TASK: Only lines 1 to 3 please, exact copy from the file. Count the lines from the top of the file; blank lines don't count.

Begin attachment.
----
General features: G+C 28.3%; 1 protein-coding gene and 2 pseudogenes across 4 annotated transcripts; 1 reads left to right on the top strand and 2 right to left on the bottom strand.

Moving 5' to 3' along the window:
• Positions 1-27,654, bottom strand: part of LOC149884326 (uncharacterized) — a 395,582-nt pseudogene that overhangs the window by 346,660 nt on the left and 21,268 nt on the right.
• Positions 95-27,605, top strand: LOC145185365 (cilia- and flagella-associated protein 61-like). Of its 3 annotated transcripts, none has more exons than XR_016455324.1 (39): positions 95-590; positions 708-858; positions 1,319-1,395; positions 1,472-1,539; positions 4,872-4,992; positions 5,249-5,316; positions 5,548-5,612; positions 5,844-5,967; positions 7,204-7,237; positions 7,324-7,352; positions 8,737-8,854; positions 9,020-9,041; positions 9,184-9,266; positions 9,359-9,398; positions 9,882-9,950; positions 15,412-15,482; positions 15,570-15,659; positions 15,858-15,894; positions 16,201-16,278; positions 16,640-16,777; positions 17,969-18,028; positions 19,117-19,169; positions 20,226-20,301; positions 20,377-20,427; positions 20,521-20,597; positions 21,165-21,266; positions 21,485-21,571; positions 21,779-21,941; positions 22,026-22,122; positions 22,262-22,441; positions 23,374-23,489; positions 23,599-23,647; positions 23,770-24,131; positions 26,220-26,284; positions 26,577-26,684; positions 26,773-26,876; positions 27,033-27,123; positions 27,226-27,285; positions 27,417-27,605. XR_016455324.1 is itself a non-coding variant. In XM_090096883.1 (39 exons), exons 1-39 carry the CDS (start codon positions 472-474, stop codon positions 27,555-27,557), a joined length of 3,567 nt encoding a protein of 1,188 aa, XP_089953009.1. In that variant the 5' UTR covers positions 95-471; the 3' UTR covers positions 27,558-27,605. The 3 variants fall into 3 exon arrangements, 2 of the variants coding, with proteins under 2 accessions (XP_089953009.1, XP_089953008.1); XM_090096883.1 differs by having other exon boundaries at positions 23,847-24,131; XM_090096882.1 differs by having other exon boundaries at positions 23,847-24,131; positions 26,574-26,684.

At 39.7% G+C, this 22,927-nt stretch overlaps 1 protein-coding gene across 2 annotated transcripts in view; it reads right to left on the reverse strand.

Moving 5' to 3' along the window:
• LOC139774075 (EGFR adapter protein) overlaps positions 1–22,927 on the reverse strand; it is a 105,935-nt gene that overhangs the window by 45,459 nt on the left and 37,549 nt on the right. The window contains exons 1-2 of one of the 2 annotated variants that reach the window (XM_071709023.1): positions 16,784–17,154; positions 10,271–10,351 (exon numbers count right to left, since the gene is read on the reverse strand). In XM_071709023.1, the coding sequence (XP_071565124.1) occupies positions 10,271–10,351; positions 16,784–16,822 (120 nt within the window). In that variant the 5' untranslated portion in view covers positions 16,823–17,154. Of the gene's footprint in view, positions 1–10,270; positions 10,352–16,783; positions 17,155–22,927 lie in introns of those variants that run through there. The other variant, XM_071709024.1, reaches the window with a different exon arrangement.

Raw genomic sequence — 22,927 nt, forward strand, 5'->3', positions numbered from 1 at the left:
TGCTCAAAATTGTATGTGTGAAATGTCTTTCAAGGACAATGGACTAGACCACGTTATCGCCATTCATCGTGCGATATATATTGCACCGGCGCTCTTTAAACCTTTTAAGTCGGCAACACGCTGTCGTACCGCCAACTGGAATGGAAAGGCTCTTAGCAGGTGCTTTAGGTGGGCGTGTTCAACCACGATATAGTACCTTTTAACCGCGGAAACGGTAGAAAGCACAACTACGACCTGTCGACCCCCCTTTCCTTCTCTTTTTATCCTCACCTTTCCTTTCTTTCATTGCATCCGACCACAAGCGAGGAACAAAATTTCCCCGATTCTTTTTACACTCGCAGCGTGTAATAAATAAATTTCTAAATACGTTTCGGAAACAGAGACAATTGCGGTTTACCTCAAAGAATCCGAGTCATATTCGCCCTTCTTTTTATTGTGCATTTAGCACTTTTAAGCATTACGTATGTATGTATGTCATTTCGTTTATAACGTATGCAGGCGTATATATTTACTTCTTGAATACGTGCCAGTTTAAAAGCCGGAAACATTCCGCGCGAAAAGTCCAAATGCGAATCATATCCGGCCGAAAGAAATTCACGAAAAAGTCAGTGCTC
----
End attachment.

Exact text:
General features: G+C 28.3%; 1 protein-coding gene and 2 pseudogenes across 4 annotated transcripts; 1 reads left to right on the top strand and 2 right to left on the bottom strand.

Moving 5' to 3' along the window:
• Positions 1-27,654, bottom strand: part of LOC149884326 (uncharacterized) — a 395,582-nt pseudogene that overhangs the window by 346,660 nt on the left and 21,268 nt on the right.